After struggling with slow starts in recent weeks, Auburn's offense racked up 247 yards against LSU in the first quarter—the most in any single quarter since Malzahn took over as head coach.

“We talked all week about getting off to a quick start," Malzahn said. "We really focused in on the offense and we were able to score points early, and it made things easier later in the game."

Areas that Auburn struggled with prior to Saturday night didn't slow the offense down, and a few players had breakout performances that fans had been waiting to see all season.

Sammie Coates, who finished No. 3 nationally in yards per catch last season, matched his season total in receiving yards with one catch against LSU—an incredible first-quarter touchdown grab in traffic.

The highlight-reel play sparked the Auburn attack and kick-started the impressive blowout against the Bayou Bengals.

"We get so amped up when we see stuff on [the video screen] sometimes, and to be able to see that catch that he had — that was insane," Uzomah said. "That kind of propelled us. The steamroll started going after that."

Auburn will hope to keep that momentum from the rout going on both sides of the ball as it turns to a Mississippi State team that recorded a similar rout against Texas A&M and its high-powered offense earlier on Saturday.

If there is any argument between the Tigers and the Bulldogs' claim to the top spot in the SEC, it will be settled one week from now in Starkville.

"We have to get together, watch film and see what they like to do," senior defensive back Trovon Reed said. "We just need to keep improving and build off this performance.”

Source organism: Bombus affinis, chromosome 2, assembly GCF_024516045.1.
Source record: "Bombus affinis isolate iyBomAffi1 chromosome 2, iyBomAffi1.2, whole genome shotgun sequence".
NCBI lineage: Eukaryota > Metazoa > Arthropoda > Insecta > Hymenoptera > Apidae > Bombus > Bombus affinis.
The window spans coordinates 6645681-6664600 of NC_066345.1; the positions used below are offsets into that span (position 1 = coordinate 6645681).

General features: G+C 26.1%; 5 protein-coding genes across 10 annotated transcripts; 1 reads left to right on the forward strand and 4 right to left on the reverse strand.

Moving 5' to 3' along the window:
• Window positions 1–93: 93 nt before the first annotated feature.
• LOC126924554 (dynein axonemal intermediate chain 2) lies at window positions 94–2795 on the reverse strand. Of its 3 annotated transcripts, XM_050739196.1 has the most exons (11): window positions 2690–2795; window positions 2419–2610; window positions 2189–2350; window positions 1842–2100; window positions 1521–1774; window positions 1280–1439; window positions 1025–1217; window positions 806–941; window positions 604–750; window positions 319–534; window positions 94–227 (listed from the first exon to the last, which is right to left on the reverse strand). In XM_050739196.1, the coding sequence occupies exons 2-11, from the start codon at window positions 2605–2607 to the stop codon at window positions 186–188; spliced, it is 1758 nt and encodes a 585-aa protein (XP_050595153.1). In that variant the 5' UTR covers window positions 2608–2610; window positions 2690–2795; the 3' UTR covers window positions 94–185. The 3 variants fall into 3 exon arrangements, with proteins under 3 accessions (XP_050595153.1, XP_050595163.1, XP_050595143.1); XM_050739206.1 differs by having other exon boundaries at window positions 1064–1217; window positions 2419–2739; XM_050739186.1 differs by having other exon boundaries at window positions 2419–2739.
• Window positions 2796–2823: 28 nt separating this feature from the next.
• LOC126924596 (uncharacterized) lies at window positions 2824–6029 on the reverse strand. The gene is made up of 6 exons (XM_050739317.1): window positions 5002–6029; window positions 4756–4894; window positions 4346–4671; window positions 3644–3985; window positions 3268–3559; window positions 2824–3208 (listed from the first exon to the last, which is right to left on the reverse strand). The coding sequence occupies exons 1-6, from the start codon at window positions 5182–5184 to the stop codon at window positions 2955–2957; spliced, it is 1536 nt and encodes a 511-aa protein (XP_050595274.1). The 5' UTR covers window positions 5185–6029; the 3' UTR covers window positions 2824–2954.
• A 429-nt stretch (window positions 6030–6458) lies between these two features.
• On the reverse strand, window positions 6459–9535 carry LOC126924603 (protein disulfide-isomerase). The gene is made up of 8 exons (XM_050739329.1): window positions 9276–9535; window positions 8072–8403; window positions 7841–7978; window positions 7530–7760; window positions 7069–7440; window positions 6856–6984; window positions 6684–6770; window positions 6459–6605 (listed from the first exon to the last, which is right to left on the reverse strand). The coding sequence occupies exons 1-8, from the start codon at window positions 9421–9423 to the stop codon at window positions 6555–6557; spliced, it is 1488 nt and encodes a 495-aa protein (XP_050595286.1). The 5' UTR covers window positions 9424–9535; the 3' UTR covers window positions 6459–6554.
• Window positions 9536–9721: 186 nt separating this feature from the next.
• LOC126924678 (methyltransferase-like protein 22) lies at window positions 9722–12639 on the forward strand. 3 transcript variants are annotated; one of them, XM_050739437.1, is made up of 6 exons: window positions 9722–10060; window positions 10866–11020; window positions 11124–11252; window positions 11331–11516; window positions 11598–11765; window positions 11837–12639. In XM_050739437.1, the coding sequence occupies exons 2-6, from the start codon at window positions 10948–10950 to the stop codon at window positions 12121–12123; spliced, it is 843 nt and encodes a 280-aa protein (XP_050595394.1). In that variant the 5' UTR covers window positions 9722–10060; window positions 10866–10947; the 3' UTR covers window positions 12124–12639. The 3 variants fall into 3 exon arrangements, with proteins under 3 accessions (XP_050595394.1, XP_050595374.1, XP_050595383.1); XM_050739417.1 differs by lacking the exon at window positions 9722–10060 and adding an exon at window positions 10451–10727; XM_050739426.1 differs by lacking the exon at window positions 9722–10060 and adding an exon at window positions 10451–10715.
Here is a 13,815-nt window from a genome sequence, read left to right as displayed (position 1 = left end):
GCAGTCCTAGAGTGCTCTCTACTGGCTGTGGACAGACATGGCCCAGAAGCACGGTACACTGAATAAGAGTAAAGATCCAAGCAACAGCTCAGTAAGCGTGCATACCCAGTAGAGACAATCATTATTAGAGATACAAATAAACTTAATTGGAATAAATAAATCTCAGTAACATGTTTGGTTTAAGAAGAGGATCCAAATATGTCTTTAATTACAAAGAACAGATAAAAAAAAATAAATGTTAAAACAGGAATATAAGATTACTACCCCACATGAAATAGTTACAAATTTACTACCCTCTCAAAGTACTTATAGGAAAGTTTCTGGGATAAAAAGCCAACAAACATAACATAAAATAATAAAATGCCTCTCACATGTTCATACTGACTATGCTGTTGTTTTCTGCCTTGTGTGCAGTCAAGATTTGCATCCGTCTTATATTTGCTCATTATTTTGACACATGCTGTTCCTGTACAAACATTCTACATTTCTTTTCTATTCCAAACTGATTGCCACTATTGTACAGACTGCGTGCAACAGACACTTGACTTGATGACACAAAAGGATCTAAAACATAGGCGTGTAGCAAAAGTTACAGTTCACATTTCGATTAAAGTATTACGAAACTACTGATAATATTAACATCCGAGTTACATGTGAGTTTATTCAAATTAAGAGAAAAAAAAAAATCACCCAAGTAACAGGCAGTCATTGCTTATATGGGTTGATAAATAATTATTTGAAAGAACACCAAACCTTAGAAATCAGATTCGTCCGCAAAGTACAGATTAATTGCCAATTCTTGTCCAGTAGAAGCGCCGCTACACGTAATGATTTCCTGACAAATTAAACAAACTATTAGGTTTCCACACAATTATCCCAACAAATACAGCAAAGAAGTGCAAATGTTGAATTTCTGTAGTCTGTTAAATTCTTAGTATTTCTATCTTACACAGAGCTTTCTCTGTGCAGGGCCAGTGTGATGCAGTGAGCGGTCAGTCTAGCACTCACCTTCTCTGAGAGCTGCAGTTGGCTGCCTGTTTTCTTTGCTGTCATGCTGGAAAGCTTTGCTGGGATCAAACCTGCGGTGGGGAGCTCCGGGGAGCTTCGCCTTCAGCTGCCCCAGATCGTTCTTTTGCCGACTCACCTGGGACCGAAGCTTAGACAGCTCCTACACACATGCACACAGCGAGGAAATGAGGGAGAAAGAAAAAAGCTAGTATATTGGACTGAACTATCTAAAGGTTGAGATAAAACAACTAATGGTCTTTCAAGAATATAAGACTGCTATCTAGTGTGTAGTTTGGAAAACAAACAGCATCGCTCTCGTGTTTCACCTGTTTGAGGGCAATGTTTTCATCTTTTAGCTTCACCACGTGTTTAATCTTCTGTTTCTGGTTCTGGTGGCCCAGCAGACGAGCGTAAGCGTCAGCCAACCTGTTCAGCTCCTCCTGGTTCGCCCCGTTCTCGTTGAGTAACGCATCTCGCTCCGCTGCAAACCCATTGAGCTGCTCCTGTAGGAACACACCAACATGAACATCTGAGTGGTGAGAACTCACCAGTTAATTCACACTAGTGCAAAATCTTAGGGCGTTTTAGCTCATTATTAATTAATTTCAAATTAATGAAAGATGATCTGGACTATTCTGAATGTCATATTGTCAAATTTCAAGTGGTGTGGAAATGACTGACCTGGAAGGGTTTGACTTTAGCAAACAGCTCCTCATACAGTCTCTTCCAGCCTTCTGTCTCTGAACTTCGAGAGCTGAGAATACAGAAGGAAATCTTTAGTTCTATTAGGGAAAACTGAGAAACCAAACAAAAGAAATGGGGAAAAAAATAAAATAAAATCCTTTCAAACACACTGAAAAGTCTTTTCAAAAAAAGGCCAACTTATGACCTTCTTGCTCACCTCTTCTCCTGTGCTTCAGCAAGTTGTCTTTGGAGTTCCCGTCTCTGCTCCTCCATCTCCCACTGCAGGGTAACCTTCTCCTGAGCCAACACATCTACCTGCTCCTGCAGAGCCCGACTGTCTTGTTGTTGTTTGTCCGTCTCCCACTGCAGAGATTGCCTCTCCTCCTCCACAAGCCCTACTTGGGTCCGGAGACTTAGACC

Just minutes after the final whistle sounded in Auburn's first win against LSU since 2010, Malzahn's team was not concerned with celebration—it already had its sights set on the next game in a brutal stretch of SEC games.

"The LSU is over with," senior running back Cameron Artis-Payne said. "We've already turned the page. We're focused on Mississippi State."

 

All quotes were obtained firsthand unless otherwise noted. All recruiting rankings and information courtesy of 247Sports. All stats courtesy of cfbstats.com.

Justin Ferguson is Bleacher Report's lead Auburn writer. Follow him on Twitter @JFergusonAU.

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Arizona State Stuns USC with Last-Second Hail Mary TD

Another week, another last-second Hail Mary win in the Pac-12. This week it's the Arizona State Sun Devils supplying the late-game heroics as they shocked the USC Trojans.

Arizona State quarterback Mike Bercovici dropped back with the final seconds ticking away and found wide receiver Jaelen Strong in the end zone for the 38-34 win.

Was this the best Hail Mary win of the season?

Watch the video and let us know!

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Heisman Watch 2014: Top 5 Rankings for Week 6